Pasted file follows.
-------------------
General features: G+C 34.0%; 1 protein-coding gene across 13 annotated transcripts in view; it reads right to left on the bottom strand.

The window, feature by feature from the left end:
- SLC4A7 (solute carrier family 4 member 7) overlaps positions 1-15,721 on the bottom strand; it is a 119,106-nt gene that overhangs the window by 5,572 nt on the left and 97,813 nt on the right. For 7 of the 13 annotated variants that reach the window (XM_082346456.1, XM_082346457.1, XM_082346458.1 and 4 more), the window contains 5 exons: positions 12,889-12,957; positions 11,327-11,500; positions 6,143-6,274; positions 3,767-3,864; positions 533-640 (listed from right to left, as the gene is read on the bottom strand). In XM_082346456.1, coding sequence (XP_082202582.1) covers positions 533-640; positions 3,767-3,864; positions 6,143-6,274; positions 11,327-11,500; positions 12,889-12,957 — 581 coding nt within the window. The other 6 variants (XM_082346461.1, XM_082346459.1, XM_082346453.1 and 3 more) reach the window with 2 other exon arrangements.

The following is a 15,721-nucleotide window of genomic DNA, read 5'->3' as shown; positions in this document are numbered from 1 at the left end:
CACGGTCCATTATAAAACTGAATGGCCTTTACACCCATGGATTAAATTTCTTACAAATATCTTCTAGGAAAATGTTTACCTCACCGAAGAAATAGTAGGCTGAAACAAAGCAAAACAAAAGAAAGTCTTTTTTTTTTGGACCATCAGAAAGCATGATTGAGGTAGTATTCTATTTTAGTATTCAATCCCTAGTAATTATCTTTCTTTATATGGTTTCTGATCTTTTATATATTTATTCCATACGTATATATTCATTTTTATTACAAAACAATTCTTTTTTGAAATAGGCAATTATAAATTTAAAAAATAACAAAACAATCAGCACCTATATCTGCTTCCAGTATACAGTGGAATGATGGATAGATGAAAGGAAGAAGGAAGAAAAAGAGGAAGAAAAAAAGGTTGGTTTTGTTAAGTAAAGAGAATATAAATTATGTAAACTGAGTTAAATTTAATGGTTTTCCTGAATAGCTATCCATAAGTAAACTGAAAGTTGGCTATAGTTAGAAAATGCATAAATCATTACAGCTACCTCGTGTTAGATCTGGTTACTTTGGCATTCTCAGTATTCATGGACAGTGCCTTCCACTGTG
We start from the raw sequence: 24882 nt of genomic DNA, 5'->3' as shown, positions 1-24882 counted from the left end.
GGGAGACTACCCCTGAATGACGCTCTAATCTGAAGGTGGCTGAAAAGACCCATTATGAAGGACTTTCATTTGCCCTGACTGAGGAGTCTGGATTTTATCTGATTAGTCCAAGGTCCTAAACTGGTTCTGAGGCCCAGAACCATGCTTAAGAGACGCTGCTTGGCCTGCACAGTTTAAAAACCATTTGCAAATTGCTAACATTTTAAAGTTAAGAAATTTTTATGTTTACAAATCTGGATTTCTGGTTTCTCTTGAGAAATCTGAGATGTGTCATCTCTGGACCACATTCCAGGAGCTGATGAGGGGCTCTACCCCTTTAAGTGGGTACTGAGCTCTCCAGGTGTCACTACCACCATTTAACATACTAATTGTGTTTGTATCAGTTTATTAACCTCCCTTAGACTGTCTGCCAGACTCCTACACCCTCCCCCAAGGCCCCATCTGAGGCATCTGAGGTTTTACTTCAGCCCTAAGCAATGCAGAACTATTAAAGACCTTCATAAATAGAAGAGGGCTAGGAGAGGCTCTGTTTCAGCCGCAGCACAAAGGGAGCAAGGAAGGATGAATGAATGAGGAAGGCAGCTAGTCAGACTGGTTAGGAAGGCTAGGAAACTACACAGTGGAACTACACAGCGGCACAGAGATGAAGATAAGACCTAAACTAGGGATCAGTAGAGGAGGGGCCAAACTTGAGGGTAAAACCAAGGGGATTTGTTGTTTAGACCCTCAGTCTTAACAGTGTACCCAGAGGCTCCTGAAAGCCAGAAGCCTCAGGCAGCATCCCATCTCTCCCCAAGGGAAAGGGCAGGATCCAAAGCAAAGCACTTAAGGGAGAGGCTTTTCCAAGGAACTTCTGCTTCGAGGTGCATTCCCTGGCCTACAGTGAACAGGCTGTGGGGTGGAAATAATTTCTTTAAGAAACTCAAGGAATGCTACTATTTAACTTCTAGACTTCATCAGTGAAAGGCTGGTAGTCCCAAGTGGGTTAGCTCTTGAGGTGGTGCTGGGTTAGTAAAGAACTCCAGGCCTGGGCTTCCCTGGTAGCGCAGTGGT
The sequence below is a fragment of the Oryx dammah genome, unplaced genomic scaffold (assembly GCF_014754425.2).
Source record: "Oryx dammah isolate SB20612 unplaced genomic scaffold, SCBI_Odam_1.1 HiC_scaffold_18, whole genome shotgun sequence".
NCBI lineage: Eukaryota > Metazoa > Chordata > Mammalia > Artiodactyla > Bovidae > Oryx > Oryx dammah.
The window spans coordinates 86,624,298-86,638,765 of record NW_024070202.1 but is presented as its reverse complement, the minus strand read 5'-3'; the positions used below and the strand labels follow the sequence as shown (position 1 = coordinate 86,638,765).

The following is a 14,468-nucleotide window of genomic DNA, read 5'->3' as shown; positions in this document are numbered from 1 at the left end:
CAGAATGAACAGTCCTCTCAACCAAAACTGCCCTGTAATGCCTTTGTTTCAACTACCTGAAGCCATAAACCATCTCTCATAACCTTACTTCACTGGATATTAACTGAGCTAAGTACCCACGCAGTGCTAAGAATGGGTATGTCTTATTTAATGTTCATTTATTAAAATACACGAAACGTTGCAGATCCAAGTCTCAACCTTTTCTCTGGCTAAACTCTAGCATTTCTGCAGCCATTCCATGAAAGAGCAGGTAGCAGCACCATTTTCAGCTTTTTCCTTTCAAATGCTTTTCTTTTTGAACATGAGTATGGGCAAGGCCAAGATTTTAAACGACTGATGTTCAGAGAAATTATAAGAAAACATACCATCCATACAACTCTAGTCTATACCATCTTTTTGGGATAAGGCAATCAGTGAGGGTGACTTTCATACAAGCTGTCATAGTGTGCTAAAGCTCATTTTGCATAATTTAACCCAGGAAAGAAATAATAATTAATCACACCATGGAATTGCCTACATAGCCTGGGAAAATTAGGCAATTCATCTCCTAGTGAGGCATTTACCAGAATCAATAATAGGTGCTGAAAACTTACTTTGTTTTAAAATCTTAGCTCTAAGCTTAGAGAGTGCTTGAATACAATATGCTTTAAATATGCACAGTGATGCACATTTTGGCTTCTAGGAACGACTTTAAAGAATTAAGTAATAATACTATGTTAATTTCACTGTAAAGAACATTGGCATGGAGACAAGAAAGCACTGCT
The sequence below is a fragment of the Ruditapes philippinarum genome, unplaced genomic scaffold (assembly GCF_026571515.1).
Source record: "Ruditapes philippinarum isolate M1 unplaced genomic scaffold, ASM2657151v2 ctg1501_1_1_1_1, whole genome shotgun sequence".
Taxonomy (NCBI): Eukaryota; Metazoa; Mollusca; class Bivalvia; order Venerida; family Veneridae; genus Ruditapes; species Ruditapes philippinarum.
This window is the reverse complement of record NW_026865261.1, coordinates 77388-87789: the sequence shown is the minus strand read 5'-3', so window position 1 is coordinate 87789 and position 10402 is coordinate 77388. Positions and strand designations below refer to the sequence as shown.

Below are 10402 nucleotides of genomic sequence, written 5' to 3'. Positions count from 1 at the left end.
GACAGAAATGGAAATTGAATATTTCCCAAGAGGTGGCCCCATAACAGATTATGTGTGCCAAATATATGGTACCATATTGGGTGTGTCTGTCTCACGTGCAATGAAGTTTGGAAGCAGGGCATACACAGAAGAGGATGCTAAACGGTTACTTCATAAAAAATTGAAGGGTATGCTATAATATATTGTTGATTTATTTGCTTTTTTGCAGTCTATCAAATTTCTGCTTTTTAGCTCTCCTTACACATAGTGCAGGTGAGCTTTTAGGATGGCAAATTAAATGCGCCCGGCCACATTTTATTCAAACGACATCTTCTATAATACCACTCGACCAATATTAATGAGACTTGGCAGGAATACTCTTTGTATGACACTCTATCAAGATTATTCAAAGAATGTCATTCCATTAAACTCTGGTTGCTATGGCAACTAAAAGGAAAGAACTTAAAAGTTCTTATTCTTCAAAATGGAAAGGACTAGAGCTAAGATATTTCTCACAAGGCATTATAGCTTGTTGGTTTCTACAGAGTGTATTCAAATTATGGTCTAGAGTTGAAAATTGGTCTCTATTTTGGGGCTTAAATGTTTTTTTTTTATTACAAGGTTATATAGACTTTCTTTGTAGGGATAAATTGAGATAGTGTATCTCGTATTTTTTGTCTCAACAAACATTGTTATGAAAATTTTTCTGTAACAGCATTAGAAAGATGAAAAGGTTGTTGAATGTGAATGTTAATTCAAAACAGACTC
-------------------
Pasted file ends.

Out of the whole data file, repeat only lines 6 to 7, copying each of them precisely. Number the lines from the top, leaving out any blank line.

We start from the raw sequence: 24882 nt of genomic DNA, 5'->3' as shown, positions 1-24882 counted from the left end.
GGGAGACTACCCCTGAATGACGCTCTAATCTGAAGGTGGCTGAAAAGACCCATTATGAAGGACTTTCATTTGCCCTGACTGAGGAGTCTGGATTTTATCTGATTAGTCCAAGGTCCTAAACTGGTTCTGAGGCCCAGAACCATGCTTAAGAGACGCTGCTTGGCCTGCACAGTTTAAAAACCATTTGCAAATTGCTAACATTTTAAAGTTAAGAAATTTTTATGTTTACAAATCTGGATTTCTGGTTTCTCTTGAGAAATCTGAGATGTGTCATCTCTGGACCACATTCCAGGAGCTGATGAGGGGCTCTACCCCTTTAAGTGGGTACTGAGCTCTCCAGGTGTCACTACCACCATTTAACATACTAATTGTGTTTGTATCAGTTTATTAACCTCCCTTAGACTGTCTGCCAGACTCCTACACCCTCCCCCAAGGCCCCATCTGAGGCATCTGAGGTTTTACTTCAGCCCTAAGCAATGCAGAACTATTAAAGACCTTCATAAATAGAAGAGGGCTAGGAGAGGCTCTGTTTCAGCCGCAGCACAAAGGGAGCAAGGAAGGATGAATGAATGAGGAAGGCAGCTAGTCAGACTGGTTAGGAAGGCTAGGAAACTACACAGTGGAACTACACAGCGGCACAGAGATGAAGATAAGACCTAAACTAGGGATCAGTAGAGGAGGGGCCAAACTTGAGGGTAAAACCAAGGGGATTTGTTGTTTAGACCCTCAGTCTTAACAGTGTACCCAGAGGCTCCTGAAAGCCAGAAGCCTCAGGCAGCATCCCATCTCTCCCCAAGGGAAAGGGCAGGATCCAAAGCAAAGCACTTAAGGGAGAGGCTTTTCCAAGGAACTTCTGCTTCGAGGTGCATTCCCTGGCCTACAGTGAACAGGCTGTGGGGTGGAAATAATTTCTTTAAGAAACTCAAGGAATGCTACTATTTAACTTCTAGACTTCATCAGTGAAAGGCTGGTAGTCCCAAGTGGGTTAGCTCTTGAGGTGGTGCTGGGTTAGTAAAGAACTCCAGGCCTGGGCTTCCCTGGTAGCGCAGTGGT